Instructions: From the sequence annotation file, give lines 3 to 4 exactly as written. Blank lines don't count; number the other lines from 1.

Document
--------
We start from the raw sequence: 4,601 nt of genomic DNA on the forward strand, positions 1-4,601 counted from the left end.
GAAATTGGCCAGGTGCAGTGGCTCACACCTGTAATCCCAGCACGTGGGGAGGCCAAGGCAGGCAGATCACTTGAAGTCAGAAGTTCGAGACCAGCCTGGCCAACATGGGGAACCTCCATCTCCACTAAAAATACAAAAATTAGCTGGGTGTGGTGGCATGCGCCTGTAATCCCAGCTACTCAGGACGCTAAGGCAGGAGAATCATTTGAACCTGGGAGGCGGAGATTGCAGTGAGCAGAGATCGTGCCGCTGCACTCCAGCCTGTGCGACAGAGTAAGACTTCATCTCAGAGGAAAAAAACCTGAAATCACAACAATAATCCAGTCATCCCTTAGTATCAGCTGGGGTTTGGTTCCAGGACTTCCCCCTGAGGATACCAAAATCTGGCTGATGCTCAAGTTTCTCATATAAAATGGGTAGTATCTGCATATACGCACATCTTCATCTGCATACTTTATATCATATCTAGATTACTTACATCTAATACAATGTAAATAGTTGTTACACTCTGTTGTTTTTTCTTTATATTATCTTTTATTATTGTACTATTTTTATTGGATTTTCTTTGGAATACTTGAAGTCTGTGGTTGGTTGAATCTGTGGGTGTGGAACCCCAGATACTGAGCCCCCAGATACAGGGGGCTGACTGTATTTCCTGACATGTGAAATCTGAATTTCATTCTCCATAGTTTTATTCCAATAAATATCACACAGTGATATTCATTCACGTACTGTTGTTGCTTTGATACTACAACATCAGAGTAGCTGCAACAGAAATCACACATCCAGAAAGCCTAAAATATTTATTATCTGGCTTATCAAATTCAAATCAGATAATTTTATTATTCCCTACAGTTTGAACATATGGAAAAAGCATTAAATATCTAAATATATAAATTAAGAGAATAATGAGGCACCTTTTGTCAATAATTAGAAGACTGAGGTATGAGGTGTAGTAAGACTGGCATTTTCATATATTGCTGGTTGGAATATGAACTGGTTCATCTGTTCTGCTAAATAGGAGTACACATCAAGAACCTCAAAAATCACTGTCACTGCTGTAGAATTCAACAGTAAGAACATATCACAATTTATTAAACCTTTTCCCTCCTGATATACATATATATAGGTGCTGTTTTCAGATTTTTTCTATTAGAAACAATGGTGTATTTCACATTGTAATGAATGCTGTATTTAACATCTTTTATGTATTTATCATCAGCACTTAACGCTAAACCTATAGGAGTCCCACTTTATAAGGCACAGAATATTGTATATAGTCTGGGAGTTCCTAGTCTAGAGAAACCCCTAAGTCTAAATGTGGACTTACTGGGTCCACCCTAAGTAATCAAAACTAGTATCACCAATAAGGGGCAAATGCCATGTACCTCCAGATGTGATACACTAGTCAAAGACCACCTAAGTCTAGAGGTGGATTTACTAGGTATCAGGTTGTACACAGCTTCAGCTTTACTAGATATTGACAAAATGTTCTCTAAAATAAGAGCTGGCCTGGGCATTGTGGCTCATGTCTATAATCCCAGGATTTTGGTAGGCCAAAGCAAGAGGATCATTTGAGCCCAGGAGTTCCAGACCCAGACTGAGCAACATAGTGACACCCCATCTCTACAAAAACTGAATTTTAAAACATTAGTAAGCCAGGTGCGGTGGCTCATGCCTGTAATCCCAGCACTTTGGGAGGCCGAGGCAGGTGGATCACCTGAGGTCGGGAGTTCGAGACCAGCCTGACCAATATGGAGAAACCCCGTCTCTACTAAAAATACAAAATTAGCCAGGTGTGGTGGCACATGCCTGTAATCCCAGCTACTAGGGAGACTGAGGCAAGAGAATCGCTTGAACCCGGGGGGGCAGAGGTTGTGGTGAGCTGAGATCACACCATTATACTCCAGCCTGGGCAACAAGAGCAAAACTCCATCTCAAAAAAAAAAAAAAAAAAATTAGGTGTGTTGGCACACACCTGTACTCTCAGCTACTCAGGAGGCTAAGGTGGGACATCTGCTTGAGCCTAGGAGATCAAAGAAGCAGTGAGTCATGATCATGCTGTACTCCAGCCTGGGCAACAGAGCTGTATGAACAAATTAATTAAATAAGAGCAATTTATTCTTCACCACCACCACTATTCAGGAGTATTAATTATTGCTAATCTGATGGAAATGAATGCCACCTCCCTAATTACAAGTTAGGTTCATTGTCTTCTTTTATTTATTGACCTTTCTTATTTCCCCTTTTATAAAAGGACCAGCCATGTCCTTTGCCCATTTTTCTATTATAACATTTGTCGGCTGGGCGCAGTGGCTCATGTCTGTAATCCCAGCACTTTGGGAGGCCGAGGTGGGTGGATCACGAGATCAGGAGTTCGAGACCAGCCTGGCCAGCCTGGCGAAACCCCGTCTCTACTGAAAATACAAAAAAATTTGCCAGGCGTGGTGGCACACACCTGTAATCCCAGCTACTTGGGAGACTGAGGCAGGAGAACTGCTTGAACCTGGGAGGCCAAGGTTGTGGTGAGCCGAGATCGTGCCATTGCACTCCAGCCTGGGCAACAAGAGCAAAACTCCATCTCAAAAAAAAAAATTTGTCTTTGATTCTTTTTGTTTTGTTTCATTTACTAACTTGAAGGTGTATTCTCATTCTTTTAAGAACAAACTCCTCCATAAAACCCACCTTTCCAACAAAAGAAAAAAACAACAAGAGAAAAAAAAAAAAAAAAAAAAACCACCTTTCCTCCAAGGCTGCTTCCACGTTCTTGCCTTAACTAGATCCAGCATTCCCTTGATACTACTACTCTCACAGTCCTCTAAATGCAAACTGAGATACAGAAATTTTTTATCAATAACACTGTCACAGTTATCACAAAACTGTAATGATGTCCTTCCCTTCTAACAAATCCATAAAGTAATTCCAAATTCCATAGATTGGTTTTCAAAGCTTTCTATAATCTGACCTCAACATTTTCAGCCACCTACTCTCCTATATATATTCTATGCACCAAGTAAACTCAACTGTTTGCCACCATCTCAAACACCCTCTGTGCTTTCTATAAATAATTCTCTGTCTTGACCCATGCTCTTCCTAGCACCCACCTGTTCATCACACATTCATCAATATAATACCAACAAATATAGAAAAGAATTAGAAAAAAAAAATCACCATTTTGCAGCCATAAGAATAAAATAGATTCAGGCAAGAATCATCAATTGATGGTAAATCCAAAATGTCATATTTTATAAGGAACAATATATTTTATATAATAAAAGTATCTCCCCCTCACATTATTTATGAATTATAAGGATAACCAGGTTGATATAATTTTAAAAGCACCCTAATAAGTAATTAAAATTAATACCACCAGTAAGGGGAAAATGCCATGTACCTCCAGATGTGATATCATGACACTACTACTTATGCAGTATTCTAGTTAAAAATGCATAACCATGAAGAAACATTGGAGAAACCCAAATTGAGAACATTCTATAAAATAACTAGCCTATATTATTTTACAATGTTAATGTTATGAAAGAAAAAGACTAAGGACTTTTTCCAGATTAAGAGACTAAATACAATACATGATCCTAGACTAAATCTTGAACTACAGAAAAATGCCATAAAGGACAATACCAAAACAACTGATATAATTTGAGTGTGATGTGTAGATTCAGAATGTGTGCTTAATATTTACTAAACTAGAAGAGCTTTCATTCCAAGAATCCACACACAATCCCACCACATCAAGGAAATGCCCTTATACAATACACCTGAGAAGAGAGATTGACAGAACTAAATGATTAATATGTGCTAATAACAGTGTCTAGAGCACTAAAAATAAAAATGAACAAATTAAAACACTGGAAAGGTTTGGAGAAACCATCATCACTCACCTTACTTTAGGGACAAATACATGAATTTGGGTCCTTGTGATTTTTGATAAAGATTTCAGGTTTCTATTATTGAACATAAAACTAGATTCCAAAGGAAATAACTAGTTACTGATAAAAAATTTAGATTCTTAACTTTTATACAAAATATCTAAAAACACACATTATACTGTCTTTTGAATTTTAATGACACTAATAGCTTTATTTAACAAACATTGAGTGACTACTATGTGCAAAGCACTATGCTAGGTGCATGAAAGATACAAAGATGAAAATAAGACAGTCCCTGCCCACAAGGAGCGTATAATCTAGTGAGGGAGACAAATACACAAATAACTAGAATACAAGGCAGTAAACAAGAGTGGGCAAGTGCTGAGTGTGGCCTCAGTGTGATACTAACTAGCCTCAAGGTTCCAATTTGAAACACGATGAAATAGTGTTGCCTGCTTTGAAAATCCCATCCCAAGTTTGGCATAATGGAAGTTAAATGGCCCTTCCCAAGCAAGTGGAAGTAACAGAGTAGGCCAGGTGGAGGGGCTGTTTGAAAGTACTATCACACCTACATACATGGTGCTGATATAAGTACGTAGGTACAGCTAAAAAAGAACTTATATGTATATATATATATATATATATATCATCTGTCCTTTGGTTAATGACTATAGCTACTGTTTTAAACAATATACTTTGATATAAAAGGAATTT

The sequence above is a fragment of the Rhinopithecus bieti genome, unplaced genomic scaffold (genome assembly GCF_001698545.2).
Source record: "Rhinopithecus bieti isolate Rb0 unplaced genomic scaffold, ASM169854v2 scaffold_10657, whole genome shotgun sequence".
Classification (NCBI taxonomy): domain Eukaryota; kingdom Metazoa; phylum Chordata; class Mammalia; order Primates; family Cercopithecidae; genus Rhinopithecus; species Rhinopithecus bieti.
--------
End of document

The sequence above is a fragment of the Rhinopithecus bieti genome, unplaced genomic scaffold (genome assembly GCF_001698545.2).
Source record: "Rhinopithecus bieti isolate Rb0 unplaced genomic scaffold, ASM169854v2 scaffold_10657, whole genome shotgun sequence".